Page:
This section shares findings, which are descriptive and presented separately. The case studies are explanatory, meaning that each is descriptive and illustrative. Explanatory case studies “explain how or why some condition came to be” (Yin, 2017, p. 287). After analyzing each game as a single case study, the thematic analysis is shared in the Discussion section.

That Dragon, Cancer

That Dragon, Cancer is an autobiographical game based on two of the game’s designers’ (Ryan and Amy Green) experiences with their young son Joel, diagnosed with terminal cancer at four years old. It can be argued that this game is autobiographical because Joel’s parents were his caregivers and had proxy over his treatment. Thus, the game is autobiographical in the parts where the player-character is one of Joel’s parents, as well as when it relates to the trauma they experienced while engaging in medical settings.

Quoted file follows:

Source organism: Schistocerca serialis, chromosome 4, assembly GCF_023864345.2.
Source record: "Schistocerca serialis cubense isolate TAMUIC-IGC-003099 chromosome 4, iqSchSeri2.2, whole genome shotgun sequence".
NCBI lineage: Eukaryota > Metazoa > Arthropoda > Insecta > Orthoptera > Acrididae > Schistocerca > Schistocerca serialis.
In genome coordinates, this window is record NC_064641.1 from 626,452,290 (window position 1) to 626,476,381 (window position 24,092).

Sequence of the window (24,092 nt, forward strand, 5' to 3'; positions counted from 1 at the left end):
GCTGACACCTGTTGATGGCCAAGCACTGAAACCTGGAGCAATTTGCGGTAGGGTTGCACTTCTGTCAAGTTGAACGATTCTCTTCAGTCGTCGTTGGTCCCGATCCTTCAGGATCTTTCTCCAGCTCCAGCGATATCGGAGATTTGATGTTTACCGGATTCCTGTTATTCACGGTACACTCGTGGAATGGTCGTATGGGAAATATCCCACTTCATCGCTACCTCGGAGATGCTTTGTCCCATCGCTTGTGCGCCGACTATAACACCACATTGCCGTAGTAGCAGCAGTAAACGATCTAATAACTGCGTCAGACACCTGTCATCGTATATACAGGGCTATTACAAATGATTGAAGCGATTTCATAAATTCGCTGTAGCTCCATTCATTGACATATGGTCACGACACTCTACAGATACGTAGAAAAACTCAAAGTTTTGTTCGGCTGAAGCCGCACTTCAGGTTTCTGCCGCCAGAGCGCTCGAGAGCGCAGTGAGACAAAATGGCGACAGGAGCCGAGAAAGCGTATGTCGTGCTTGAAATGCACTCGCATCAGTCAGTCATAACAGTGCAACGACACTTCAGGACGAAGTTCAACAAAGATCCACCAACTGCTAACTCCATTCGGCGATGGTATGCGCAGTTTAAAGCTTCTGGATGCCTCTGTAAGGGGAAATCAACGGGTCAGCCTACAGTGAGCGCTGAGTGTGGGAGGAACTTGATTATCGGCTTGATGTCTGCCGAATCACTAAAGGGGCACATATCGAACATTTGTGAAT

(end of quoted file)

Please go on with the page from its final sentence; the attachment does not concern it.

In the game, players take on multiple perspectives, sometimes controlling Ryan (the father), and at other times, like a third-person once removed, seemingly watching the characters from afar but not controlling them. The ability to view and control characters on-screen may enhance players’ capacities to blur their real-life identities with avatars (Darvasi, 2016; Gee, 2007; Isbister, 2016). Taking on multiple points-of-view potentially can also cultivate empathy for the game’s authors as it models how palliative care affects people connected to illness (Timpane et al., 2017).

The game opens with a playful interaction in a park, as young Joel feeds bread to ducks in a pond. Players can explore the playground with Joel, rocking him on a bouncy horse, swinging him in a swing, and guiding him down a slide. These interactions are interrupted with a cell phone call, which pertains to Joel’s head tilting and nausea. On-screen text and narration explain how Joel is slower at doing some things.